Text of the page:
The other reason involves avoiding unnecessary litigation. Forcing an employee to accept an anti-compete clause may subject the employer to a lawsuit. In addition to banning non-compete clauses, closely related non-solicitation agreements are also prevented, which restrict solicitation of employees, business opportunities, or clients.
While there are good reasons why California has decided to ban non-compete agreements, there are still reasons why non-compete agreements may be enforceable in certain situations.
Exceptions to Ban On Non-Compete Agreement Enforcement
There are exceptions in certain limited situations to where covenants not to compete may still be enforceable notwithstanding California Business and Professions Code 16600 and 166601. Some examples include if the seller of a company agrees not to compete for a specified number of years or if a partner leaves a firm and thus may not compete. Non-solicitation provisions may be enforceable too if they relate to such matters as trade secret confidentiality.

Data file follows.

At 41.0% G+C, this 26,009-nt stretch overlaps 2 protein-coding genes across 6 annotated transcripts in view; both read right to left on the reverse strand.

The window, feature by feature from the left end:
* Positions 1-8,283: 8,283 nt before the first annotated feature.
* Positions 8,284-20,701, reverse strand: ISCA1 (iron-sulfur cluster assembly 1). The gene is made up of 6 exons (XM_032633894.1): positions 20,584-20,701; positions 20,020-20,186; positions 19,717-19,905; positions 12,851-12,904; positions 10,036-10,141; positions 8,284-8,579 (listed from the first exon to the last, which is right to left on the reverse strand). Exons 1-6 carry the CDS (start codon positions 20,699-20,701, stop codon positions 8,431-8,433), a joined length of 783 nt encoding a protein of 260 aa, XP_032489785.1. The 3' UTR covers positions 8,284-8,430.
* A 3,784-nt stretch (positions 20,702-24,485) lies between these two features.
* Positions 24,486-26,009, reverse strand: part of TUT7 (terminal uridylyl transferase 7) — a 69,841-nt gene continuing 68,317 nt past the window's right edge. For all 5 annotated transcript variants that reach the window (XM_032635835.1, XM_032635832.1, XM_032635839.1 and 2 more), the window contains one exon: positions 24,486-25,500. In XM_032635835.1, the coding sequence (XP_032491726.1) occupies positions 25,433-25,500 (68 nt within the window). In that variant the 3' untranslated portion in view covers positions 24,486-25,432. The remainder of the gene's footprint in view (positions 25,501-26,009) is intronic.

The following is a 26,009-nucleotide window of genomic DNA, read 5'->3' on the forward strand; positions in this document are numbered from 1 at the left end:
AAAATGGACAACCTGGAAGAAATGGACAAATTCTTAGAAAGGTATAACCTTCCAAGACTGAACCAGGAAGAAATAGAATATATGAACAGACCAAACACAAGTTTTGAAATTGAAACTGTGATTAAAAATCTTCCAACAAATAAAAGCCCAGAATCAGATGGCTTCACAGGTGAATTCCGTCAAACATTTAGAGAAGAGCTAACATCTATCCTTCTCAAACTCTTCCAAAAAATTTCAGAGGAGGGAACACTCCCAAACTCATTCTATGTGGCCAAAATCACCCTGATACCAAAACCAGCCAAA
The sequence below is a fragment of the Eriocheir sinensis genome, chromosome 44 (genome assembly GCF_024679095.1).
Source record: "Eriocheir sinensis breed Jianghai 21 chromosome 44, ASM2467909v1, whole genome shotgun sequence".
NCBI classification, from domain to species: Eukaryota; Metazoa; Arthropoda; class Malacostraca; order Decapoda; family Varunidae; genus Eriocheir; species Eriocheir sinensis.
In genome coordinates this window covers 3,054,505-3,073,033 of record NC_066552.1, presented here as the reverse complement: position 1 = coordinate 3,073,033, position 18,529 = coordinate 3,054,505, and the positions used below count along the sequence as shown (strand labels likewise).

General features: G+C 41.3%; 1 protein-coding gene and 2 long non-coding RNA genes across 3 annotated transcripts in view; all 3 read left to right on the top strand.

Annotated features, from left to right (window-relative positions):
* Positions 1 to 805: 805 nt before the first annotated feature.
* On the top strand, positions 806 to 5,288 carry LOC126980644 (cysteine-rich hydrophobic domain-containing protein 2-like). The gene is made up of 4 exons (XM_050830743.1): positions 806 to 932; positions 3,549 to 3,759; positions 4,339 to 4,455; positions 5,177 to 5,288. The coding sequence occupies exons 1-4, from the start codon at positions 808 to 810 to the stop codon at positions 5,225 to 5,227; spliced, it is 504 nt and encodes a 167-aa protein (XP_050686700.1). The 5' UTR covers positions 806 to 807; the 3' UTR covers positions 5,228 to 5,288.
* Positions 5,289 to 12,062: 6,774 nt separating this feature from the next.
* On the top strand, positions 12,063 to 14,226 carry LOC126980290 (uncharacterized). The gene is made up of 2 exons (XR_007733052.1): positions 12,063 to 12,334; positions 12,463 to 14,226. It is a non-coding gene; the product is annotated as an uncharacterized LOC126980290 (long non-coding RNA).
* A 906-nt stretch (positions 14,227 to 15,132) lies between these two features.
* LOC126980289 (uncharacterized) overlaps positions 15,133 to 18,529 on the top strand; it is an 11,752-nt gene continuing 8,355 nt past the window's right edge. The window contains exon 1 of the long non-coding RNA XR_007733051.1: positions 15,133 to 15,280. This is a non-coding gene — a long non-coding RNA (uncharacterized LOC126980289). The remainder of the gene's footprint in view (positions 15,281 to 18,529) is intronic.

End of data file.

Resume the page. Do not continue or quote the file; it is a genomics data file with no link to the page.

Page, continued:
In some situations, non-solicitation provisions may be acceptable for litigation if they result in unfair competition. They are more often related to more knowledgeable parties leaving the firm, such as a partner or high ranking manager, than low level employees simply trying to find work following leaving their previous firm. In example, a low ranking sales person leaving Company A for Company B wouldn’t have the same abilities in unfairly using Company A’s trade secrets that a manager doing the same might have.
It’s important to note that nondisclosure agreements are still allowed in California. While they indeed are different, they do share some similarities with non-compete agreements.
Nondisclosure Agreements Versus Covenants Not to Compete